"We're still dying" says African American choreographer Kyle Abraham. Limp bodies lie heaped upon one another: face down, arms twisted back, wrists crossed. Abraham returns repeatedly to this image in his work Pavement. The sprawled limbs made infamous by TV news cycles and cop shows are synonymous with gang culture, law enforcement and police brutality. Abraham was 14 years old in 1991 when Boyz n the Hood was released. Pavement (created in 2011) pays homage to the film, bringing to life the realities of poverty and violence for urban African American communities in Abraham's hometown of Pittsburgh.

Maleek Washington, Jeremy Neal and dancers of Abraham. In. Motion. in <i>Pavement</i> © Carrie Schneider
Maleek Washington, Jeremy Neal and dancers of Abraham. In. Motion. in Pavement
© Carrie Schneider

The stage is an empty basketball court, trainers hang from a single telegraph line and a prison-like wire fence cuts across the back of the space. Dancers in street clothes hustle, cagey and distrustful of each other, sometimes volatile. Running at just over an hour there's no single dramatic thread to follow, rather Abraham offers a patchwork of characters and encounters.

Audio clips from the film punctuate the work. The anguished cries of a grieving mother ricochet around the stripped back stage and gun fire rattles through the dancers' bodies. Kids chatter about street shootings and homework in the same breath, desensitised to the violence that holds their neighbourhoods hostage. Sam Crawford skilfully weaves an eclectic soundtrack around the performers. The velvety strains of Britten, Bach and Vivaldi mingle with soulful blues and sugary love songs.

© Steven Schreiber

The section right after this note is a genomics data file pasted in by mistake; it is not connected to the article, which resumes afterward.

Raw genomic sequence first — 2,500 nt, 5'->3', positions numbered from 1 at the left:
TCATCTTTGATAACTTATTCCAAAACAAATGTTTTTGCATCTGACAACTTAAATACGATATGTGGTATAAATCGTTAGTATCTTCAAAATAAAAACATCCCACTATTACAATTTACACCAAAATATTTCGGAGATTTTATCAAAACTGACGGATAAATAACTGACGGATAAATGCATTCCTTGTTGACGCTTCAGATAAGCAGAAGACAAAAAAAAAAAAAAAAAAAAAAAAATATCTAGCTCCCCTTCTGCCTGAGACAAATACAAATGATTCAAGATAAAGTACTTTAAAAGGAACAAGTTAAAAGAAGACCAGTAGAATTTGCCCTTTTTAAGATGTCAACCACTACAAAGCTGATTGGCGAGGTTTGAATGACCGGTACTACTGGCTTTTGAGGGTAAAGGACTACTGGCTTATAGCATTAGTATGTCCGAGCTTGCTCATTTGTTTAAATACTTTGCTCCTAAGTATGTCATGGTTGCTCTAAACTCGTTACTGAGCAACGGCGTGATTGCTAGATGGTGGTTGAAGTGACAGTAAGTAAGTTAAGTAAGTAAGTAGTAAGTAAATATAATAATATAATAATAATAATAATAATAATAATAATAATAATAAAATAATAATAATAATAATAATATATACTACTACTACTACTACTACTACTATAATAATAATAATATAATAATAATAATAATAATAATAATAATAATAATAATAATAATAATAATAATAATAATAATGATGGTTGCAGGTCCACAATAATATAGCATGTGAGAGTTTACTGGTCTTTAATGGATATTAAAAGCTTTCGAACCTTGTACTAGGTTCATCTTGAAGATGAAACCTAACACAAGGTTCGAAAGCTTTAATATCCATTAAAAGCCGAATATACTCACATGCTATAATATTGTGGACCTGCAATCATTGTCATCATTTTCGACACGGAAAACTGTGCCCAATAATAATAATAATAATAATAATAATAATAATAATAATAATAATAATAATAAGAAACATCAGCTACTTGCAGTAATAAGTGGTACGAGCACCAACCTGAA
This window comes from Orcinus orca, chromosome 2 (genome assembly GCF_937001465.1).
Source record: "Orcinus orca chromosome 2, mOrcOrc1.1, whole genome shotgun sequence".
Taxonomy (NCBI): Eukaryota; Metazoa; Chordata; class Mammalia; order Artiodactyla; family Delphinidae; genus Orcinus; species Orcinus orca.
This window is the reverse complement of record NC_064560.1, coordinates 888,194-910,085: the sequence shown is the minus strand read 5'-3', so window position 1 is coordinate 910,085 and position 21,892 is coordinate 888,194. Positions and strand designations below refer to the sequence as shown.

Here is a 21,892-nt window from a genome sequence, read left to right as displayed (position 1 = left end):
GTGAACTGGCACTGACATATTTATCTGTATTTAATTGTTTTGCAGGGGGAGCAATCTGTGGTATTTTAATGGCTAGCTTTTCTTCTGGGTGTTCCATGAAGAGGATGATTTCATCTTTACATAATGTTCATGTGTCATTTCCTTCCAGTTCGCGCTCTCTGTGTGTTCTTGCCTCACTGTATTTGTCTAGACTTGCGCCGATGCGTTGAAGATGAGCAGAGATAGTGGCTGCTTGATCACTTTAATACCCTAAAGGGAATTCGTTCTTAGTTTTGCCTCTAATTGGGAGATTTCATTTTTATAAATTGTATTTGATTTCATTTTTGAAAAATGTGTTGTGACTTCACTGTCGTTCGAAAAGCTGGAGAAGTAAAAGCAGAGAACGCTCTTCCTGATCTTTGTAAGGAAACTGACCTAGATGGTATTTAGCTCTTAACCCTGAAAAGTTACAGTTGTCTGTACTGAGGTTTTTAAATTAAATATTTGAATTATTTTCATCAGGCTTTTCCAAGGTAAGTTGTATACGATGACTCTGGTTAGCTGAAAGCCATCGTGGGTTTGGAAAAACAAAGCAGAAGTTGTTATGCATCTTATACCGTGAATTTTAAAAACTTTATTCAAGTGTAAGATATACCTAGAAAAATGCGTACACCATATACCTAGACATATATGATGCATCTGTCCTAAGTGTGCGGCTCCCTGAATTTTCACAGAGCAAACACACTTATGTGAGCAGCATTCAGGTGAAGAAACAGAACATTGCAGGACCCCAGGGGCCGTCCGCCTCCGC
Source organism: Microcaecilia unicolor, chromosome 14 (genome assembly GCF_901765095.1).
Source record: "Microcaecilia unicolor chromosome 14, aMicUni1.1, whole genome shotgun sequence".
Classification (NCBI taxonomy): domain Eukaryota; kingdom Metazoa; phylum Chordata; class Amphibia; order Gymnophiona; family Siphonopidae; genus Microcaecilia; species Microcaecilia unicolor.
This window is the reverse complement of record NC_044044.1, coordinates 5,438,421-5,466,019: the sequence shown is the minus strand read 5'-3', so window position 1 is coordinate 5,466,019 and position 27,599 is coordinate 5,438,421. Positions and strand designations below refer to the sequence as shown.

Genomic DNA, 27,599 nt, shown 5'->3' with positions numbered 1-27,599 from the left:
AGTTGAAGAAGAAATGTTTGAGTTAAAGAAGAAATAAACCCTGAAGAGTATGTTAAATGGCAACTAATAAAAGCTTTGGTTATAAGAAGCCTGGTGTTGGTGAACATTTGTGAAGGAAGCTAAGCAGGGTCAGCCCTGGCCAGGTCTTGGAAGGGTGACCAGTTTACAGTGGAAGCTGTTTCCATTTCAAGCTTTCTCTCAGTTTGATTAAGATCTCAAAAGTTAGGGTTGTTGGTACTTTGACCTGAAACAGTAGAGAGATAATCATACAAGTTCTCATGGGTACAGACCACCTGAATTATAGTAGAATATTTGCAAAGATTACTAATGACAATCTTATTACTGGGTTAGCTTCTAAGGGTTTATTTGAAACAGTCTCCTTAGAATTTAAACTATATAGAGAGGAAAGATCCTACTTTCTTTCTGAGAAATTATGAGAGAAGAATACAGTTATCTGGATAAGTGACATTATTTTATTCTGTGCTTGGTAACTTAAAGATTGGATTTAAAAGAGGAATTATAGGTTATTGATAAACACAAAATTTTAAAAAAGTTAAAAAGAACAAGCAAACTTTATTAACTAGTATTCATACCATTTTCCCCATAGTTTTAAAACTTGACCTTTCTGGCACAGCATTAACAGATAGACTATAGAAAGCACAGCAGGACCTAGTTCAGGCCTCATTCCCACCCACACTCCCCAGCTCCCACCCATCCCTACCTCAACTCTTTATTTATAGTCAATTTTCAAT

© Steven Schreiber
Abraham's choreography is an intricate conversation between dance styles. The cast are multi-lingual, speaking with more than one movement language simultaneously. Loose limbed arms and rolling hips converge with crisp arabesques and spinning top pirouettes. In a rapid series of jumps, bullets make virtual holes in the dancers' bodies. Combative sequences draw on capoeira and contact improvisation techniques to produce some impressive lifts.    

Herein lies a contradiction. The beauty of dancing takes the edge off the brutality that I think Abraham wants us to encounter. The emotional story being conveyed feels muted by the eloquence of polished technique and picture perfect bodies. Equally, my own lived experience is far removed from Abraham's. Perhaps it is the limitations of my own understanding that renders the feeling of being at arm's length

This work is personal for Abraham and his dancers. In the post-show talk Winston Dynamite Brown recalls spending hours flattened on the floor of his home, protecting himself from the gun battles ravaging his neighbourhood. For Brown Pavement is a means of remembering the lives cut short by street violence in his community. Tamisha Guy - the only female in the cast - encounters her own emotions afresh in each performance and speaks of how the gestures and the movements evoke strong feelings in her.

Abraham doesn't offer a silver lining, but his persuasiveness and compassion as a choreographer ignites empathy. Whilst the creation of Pavement precedes the ground swell of the Black Lives Matter movement, it is testimony to the need for change.